Demystifying Pivot Tables
Demystifying Pivot Tables
Written by Janet Swift   
Friday, 20 August 2010
Article Index
Demystifying Pivot Tables
Pivot tables
Using the PivotGrid control
Running the program



Next we specify how the cube is to be constructed and some minor formatting niceties:

flatDataSource.Cube = 
new CubeMetadata
     DataTypeFullName = "ExcelData",
     DisplayName = "My Store Data"

Everything about the data is now set up and a cube can be generated and used we simply need to remember to close the stream:


If you now run the program you will discover it doesn't work because we need a set of using statements:

using System.IO;
using Infragistics.Controls.Grids;
using Infragistics.Olap.FlatData;
using Infragistics.Olap.Excel;
using Infragistics.Olap;

and you need to make sure to add references to:


Some of these assemblies are added automatically when you drop the control on the form but the ones relating to Excel and the FlatData object aren't.

If you now run the program you will see a very simple 2D crosstab:


You should be able to follow how the data maps from the spreadsheet to the crosstab. There are many more properties that you can tweet to specify the mapping more accurately - formatting for instance - but this is the simplest relationship you can work with. You can also see that the buttons in the top left-hand corner invite user interaction. If you try them you will discover that the program crashes - you haven't set everything up for this just yet.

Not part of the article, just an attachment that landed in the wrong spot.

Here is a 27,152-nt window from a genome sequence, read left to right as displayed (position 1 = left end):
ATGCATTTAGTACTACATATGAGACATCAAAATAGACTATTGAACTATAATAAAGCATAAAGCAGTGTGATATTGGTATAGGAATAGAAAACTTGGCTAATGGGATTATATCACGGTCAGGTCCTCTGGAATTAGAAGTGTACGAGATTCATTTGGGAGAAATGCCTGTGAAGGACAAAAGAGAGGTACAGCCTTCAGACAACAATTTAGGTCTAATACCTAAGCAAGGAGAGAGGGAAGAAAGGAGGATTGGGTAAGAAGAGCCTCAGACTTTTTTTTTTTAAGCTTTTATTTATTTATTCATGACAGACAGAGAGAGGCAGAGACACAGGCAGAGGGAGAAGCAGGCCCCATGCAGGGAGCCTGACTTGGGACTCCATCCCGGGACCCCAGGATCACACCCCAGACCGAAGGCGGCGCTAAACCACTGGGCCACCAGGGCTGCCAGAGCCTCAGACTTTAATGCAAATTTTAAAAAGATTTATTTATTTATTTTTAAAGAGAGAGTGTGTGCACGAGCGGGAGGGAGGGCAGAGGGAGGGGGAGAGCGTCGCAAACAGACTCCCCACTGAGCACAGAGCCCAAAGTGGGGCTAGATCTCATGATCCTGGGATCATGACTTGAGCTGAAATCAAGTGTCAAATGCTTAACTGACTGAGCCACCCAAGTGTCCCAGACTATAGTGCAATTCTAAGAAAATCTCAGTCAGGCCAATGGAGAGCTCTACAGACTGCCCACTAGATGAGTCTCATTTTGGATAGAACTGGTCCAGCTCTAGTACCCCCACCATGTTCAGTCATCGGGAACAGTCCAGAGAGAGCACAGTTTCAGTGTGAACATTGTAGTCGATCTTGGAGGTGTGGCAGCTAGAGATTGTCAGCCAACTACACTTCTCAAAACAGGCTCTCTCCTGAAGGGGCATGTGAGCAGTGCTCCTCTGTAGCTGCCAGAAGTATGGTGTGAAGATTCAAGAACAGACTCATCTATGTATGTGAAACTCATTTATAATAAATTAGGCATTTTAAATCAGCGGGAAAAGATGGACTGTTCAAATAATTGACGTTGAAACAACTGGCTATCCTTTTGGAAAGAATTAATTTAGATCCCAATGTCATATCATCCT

Before moving on to consider interaction lets make the grid more than two-dimensional by adding the Region category. If you change the Columns specification to:

flatDataSource.Columns = 

this says that the columns are classified on Type and and sub-category Region. The result is a tree style pivot table:


If you change the Rows property instead to read:

flatDataSource.Rows = 

the result is the same but now the sub-category is listed as part of the row structure:


The idea is that you can specify a list of categories to be used to create either the rows or the columns using an obvious notation:

[cat1],[cat2],[cat3] and so on...

If you specify more than one set of categories between square brackets  e.g. [cat1,cat2] then the data is aggregated on those categories. For example:

flatDataSource.Columns = 

leaves only the Store category to cross tabulate:


This is a good start but there is so much more that we can do. In particular we can let the user select the categories and how they are displayed, we can add aggregating functions and more.

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Last Updated ( Friday, 20 August 2010 )

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